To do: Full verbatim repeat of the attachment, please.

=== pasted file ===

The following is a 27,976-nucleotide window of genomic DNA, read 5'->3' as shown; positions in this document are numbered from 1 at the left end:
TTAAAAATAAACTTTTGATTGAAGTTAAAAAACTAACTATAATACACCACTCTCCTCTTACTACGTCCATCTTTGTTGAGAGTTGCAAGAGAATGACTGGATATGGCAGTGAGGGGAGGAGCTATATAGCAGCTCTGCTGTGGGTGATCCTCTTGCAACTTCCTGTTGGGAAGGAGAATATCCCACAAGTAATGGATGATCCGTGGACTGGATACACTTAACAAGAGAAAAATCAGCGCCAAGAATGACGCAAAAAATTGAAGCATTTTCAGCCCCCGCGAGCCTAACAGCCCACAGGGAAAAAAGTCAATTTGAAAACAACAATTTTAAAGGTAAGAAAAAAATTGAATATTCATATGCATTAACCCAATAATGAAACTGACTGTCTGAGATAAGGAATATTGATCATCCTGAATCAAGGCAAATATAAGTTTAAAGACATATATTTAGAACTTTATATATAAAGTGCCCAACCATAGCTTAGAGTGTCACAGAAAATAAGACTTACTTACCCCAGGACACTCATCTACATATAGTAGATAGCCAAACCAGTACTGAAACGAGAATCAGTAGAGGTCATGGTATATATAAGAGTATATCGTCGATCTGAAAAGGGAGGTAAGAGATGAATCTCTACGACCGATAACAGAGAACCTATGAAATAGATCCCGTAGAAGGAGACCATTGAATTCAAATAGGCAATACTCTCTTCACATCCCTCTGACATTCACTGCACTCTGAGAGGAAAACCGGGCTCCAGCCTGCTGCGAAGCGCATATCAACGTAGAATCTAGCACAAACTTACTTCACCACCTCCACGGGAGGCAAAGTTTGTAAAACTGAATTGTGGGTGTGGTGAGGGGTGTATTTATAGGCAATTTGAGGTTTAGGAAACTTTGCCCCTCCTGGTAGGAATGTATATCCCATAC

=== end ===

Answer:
The following is a 27,976-nucleotide window of genomic DNA, read 5'->3' as shown; positions in this document are numbered from 1 at the left end:
TTAAAAATAAACTTTTGATTGAAGTTAAAAAACTAACTATAATACACCACTCTCCTCTTACTACGTCCATCTTTGTTGAGAGTTGCAAGAGAATGACTGGATATGGCAGTGAGGGGAGGAGCTATATAGCAGCTCTGCTGTGGGTGATCCTCTTGCAACTTCCTGTTGGGAAGGAGAATATCCCACAAGTAATGGATGATCCGTGGACTGGATACACTTAACAAGAGAAAAATCAGCGCCAAGAATGACGCAAAAAATTGAAGCATTTTCAGCCCCCGCGAGCCTAACAGCCCACAGGGAAAAAAGTCAATTTGAAAACAACAATTTTAAAGGTAAGAAAAAAATTGAATATTCATATGCATTAACCCAATAATGAAACTGACTGTCTGAGATAAGGAATATTGATCATCCTGAATCAAGGCAAATATAAGTTTAAAGACATATATTTAGAACTTTATATATAAAGTGCCCAACCATAGCTTAGAGTGTCACAGAAAATAAGACTTACTTACCCCAGGACACTCATCTACATATAGTAGATAGCCAAACCAGTACTGAAACGAGAATCAGTAGAGGTCATGGTATATATAAGAGTATATCGTCGATCTGAAAAGGGAGGTAAGAGATGAATCTCTACGACCGATAACAGAGAACCTATGAAATAGATCCCGTAGAAGGAGACCATTGAATTCAAATAGGCAATACTCTCTTCACATCCCTCTGACATTCACTGCACTCTGAGAGGAAAACCGGGCTCCAGCCTGCTGCGAAGCGCATATCAACGTAGAATCTAGCACAAACTTACTTCACCACCTCCACGGGAGGCAAAGTTTGTAAAACTGAATTGTGGGTGTGGTGAGGGGTGTATTTATAGGCAATTTGAGGTTTAGGAAACTTTGCCCCTCCTGGTAGGAATGTATATCCCATAC